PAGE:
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Old 02-04-2019, 07:26 PM   #7
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more info on AC needs

Well, I guess I was hoping someone would point me to some magic guru, like Peggy for heads or Jim for electrical, but I guess I need to supply more information and take the best collective advice I can get.

The boat is a custom built power catamaran, 48-ft LOA and 23-ft beam, so not much to compare. Yes there are loads of windows but the saloon/galley windows have blinds and also some shade. The pilot house will likely need to have exterior shading installed on the 11 windows of approximately 32"x24" size. Also an exterior pilot house door but I have a way to shade it.

I have attached rough drawings of the main deck, the pilot house, and the lower head deck in each hull. The engine rooms and steering rooms will not be air conditioned. All guidance greatly appreciated.

Bill Fleenor
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Old 02-05-2019, 12:47 PM   #8
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Seattle area boat HVAC contacts

Hi Bill, these two companies up in Seattle may be able to help you:


https://nwmarineair.com/


Welcome - Sure Marine Service Inc
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Old 02-05-2019, 01:32 PM   #9
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Can you calculate an approximate cubic foot measurement? It is going to take a bunch of air conditioning to do this beamy of a boat. I would have exterior covers for the salon windows made out of white Stamoid, it will let in light but help keep out the heat and UV. In white Stamoid is much easier to keep clean than Sunbrella since it isn’t woven like Sunbrella. It will make a huge difference in the way your A/C perform.
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Old 02-05-2019, 02:03 PM   #10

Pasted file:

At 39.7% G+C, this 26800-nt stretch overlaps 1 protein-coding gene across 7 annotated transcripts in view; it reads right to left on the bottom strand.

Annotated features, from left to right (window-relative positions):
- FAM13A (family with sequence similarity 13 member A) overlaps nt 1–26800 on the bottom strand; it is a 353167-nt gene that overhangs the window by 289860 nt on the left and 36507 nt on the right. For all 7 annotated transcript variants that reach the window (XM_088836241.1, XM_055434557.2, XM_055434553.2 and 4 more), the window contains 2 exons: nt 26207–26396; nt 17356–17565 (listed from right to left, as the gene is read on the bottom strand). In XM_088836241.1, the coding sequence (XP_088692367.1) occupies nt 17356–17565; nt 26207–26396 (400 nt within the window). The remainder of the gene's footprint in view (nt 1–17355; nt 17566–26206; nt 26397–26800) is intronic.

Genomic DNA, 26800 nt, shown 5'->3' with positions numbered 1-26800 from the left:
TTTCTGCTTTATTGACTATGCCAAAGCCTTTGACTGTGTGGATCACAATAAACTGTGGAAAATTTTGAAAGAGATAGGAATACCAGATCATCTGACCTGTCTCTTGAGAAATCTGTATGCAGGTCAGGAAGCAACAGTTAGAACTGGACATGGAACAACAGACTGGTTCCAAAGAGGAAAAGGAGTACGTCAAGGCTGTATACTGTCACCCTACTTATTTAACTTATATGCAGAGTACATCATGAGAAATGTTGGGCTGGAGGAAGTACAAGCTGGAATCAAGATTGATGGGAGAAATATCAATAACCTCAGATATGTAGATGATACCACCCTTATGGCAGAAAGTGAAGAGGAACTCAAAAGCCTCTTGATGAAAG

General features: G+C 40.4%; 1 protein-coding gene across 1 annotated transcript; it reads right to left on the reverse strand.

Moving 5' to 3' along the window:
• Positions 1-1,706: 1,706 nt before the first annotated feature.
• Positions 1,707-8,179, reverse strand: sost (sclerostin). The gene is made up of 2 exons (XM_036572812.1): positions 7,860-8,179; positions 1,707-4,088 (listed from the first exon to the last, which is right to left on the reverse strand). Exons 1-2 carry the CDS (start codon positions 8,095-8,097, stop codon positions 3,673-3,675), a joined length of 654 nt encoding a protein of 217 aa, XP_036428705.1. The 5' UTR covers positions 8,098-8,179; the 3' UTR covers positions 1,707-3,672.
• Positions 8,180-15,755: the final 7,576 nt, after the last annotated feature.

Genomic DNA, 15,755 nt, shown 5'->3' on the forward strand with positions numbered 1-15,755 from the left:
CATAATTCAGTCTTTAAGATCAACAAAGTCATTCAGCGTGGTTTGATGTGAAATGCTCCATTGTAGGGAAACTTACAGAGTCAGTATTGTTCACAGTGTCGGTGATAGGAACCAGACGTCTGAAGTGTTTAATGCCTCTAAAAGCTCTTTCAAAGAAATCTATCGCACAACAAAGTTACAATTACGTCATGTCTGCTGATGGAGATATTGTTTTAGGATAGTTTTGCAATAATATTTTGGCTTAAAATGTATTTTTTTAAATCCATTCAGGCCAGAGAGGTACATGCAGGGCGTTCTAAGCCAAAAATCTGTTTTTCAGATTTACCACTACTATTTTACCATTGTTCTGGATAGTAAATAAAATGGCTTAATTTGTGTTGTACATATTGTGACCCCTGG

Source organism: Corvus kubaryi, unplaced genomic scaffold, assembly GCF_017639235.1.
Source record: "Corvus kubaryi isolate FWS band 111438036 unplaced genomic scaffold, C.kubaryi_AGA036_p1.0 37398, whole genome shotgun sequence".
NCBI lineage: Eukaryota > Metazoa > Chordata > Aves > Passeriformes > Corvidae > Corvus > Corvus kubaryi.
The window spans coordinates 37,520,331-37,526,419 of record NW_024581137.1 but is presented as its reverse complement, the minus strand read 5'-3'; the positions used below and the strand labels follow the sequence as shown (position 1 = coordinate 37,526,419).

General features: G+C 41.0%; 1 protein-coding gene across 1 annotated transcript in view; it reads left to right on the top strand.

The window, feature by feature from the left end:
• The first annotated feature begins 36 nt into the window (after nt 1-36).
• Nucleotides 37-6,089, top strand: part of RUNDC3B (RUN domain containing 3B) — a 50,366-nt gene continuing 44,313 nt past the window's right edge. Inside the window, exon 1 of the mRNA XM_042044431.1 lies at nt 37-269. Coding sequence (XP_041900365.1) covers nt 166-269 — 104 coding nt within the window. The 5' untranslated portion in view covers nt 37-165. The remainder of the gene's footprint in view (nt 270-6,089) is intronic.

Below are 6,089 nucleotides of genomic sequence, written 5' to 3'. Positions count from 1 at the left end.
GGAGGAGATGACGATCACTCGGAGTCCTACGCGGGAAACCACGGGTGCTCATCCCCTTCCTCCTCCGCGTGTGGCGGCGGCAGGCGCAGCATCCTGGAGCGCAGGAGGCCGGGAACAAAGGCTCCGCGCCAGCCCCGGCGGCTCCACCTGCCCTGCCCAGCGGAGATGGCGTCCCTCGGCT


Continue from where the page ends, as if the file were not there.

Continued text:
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Because of it's size, this might be a good application for a chill water setup. Basically you would have an air handler in each bedroom, 2 in the saloon and one in the pilot house. The compressors, heat exchangers and pumps could be in one engine room. 2 insulated plastic pipes circulate chilled water from the engine room around all the air handler coils. The only noise you hear at each air handler is the fan (no compressor noise). I see you needing a lot of capacity, and this type of system allows you to direct all of the capacity to selected areas. As an example, you could let the staterooms be warmer while underway to have more capacity for the saloon and pilot house. At anchor or dock, you could choose to not cool the pilot house for more capacity in the saloon and staterooms. The other advantage in this system is that since there would be 2 or 3 compressors, you get some redundancy and in low capacity needs, only one compressor would be running.

Ted
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Old 02-05-2019, 07:16 PM   #11
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Thanks, everyone for the input. I will eventually post the outcome.

Bill Fleenor
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Old 02-06-2019, 06:09 AM   #12
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A second advantage of a chilled water system is the compressors can be removed easily by a non freon tech.


The compressors only cool or heat the circ water so taking one out and bringing it to be serviced is easy , and cheap.


The charter boats may keep a spare unit to swop out to maintain onboard comfort.